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Tucson police set to arbitrate wages with city; firefighters getting 3% bump

Tucson police set to arbitrate wages with city; firefighters getting 3% bump

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Tucson police are sending the issue of a pay hike to arbitration with the city, while local firefighters are set to get a 3 percent raise after August, as the City Council pushed back on officers demands for a greater increase in salaries.

The Council adopted a plan to give city employees raises of 3 percent on average, as part of next year's budget.

But police, through the Tucson Police Officers Association union, say that won't result in competitive salaries for local law enforcement. So city and union representatives will have the issue decided by a neutral third party, as the impasse means arbitration is called for under the City Charter.

The City Council adopted the final 2022-2023 budget at a June 7 meeting, along with a compensation plan that will give city employees raises. Most will see an increase of a fixed amount of $2,013, meant to ensure employees with lower wages see a greater percentage increase than the city's top-paid staffers.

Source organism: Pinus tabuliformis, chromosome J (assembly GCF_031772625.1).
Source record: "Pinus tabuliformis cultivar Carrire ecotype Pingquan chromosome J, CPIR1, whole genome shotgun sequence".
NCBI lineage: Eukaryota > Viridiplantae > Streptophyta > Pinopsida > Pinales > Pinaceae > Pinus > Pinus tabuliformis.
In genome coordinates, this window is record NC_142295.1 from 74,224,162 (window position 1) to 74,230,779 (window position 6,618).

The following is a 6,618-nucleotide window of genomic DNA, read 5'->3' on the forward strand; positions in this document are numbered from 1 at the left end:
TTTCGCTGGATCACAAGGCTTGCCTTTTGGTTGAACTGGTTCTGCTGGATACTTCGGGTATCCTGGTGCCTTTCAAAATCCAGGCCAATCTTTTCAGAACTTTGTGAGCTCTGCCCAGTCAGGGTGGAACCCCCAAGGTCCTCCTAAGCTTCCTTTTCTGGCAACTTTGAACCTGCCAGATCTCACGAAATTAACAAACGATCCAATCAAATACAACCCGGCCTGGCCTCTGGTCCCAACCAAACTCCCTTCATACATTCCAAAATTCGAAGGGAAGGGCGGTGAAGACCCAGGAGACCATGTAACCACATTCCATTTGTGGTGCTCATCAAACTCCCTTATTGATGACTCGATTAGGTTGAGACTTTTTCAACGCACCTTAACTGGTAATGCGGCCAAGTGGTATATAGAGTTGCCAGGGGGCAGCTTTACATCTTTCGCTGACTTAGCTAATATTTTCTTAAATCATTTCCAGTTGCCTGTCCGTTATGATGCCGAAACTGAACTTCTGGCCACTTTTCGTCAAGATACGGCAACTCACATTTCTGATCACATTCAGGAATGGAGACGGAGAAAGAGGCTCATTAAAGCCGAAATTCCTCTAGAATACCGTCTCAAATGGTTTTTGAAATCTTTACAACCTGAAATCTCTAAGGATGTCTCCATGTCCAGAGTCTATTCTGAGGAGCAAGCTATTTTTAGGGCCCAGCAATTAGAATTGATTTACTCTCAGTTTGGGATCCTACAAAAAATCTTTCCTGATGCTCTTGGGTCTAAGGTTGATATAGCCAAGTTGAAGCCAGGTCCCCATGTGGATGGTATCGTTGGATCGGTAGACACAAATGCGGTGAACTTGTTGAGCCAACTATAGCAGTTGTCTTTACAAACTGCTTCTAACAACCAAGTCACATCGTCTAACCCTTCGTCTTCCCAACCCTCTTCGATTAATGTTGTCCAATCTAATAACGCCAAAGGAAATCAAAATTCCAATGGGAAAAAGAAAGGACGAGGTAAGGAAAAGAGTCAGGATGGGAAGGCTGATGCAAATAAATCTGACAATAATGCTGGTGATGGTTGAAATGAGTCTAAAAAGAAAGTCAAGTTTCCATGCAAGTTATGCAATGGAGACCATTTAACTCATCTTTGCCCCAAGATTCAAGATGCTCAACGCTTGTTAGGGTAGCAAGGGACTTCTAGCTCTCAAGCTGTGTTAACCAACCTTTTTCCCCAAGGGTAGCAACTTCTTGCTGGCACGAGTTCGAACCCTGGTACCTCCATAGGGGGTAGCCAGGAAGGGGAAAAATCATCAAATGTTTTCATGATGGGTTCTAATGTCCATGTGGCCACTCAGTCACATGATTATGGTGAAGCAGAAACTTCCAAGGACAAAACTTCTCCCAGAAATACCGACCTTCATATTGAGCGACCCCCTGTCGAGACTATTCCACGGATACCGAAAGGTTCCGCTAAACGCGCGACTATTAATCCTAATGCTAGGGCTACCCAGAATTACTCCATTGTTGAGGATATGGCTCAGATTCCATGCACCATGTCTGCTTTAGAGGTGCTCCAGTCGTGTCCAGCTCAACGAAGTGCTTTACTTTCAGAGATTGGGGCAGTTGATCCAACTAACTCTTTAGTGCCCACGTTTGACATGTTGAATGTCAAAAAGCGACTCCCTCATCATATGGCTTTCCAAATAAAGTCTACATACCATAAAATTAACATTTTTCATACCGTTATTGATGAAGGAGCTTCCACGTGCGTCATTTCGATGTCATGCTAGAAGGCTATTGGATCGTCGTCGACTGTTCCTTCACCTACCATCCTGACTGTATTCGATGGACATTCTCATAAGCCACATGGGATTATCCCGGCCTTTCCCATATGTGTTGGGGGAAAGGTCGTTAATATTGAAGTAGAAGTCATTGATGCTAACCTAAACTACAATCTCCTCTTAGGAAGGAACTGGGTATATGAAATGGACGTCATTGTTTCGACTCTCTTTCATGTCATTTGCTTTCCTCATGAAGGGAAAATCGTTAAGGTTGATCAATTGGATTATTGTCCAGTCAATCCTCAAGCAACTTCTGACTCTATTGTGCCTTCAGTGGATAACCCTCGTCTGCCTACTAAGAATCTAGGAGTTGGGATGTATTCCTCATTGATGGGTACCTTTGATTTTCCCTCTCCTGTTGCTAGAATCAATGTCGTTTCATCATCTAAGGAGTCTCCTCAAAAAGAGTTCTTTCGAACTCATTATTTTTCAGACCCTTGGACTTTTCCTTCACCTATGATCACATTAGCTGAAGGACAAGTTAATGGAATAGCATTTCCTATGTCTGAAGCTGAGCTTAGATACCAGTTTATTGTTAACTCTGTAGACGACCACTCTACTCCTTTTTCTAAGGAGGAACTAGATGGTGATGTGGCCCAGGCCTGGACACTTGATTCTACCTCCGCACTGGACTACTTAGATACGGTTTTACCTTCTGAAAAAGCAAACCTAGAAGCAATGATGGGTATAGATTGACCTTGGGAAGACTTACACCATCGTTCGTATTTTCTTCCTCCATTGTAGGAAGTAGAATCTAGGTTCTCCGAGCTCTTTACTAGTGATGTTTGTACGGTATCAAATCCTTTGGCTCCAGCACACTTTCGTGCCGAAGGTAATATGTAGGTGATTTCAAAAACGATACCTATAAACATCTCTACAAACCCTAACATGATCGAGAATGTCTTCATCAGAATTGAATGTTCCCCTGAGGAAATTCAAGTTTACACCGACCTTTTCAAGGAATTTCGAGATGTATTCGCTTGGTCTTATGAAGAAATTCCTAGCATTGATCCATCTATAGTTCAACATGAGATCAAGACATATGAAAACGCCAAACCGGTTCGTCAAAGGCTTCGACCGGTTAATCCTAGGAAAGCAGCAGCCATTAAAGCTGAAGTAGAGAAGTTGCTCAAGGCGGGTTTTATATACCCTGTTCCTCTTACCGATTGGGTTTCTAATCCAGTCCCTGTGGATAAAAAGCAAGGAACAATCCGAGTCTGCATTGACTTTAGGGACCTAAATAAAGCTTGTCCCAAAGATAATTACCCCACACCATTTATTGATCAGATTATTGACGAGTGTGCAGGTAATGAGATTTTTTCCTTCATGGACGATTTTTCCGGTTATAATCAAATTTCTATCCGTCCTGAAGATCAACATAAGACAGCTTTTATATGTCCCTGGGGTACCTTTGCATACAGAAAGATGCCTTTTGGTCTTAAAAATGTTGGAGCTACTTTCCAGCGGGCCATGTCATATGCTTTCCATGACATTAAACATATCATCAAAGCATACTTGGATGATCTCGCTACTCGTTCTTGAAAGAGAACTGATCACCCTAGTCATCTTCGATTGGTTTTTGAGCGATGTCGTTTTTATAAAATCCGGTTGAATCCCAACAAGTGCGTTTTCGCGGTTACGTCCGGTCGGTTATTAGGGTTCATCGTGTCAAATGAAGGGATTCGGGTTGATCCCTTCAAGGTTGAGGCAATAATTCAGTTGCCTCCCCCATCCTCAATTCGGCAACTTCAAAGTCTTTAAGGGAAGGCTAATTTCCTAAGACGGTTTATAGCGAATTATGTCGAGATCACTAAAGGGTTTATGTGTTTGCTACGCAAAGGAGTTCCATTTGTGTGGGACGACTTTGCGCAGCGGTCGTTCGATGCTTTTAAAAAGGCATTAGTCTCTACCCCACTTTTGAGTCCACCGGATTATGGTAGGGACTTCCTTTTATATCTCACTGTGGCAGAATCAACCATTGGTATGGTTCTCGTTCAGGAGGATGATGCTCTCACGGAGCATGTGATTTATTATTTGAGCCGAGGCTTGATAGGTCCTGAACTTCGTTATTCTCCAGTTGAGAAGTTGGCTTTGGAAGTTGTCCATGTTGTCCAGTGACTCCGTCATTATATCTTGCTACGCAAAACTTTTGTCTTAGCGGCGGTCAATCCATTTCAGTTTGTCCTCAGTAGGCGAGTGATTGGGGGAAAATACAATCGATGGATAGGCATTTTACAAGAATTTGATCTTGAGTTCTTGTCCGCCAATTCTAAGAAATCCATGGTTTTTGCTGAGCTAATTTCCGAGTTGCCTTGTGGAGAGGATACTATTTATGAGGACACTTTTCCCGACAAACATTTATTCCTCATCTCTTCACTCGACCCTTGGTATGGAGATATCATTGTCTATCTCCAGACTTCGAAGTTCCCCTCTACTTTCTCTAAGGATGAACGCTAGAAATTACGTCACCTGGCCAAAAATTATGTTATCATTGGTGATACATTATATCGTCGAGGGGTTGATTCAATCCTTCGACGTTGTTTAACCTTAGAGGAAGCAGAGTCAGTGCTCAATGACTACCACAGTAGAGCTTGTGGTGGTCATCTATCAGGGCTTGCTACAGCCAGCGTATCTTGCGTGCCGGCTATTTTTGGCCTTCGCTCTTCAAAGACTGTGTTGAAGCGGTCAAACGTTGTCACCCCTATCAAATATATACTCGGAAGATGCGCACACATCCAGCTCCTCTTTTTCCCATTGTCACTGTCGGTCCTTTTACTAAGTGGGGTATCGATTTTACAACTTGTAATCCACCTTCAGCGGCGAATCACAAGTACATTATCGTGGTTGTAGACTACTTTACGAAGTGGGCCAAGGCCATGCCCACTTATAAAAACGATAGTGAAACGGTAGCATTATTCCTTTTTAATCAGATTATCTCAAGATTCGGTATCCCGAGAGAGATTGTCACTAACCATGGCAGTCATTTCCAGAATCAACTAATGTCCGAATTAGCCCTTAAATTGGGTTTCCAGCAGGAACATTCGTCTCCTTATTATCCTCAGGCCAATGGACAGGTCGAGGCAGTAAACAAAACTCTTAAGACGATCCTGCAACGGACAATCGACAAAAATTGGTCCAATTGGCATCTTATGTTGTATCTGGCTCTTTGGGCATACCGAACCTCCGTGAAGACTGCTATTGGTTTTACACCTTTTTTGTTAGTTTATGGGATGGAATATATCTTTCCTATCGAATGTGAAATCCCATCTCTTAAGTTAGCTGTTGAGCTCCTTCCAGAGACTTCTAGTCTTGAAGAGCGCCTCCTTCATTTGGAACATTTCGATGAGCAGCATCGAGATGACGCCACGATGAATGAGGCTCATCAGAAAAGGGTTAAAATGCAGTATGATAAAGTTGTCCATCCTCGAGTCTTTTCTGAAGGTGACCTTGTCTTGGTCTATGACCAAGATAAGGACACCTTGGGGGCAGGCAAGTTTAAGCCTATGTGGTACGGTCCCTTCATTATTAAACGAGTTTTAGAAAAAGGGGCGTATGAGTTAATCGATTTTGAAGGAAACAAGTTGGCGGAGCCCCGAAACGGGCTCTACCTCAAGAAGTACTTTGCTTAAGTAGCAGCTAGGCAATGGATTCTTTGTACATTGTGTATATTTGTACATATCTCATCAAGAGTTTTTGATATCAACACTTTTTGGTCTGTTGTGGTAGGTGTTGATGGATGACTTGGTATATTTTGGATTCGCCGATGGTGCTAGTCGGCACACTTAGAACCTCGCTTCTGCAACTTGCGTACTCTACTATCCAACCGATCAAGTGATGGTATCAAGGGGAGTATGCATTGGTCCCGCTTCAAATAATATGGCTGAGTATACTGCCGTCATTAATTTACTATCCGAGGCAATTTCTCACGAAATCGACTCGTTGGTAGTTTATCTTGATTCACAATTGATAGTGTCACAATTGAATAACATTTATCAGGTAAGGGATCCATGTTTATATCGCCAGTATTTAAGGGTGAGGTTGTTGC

The Council voted unanimously to opt for arbitration with the police union, rather than increase officers' salaries more than that $2,013.

The only department exempt from the flat raise is Tucson Fire. To avoid "salary compression," in which pay grades in the middle can be squeezed by raises for workers with less experience, firefighters will each get a 3 percent raise.

However, the local union chapters for both the firefighters and police complained they aren't getting competitive raises.

Neither the Tucson Fire Fighters Association nor TPOA responded to the Tucson Sentinel's requests for comment on the budget.

TPOA representatives said during city budget hearings that there wasn’t transparency from City Manager Mike Ortega about the new pay plan and that Ortega hadn’t followed the city’s labor agreement in putting it together.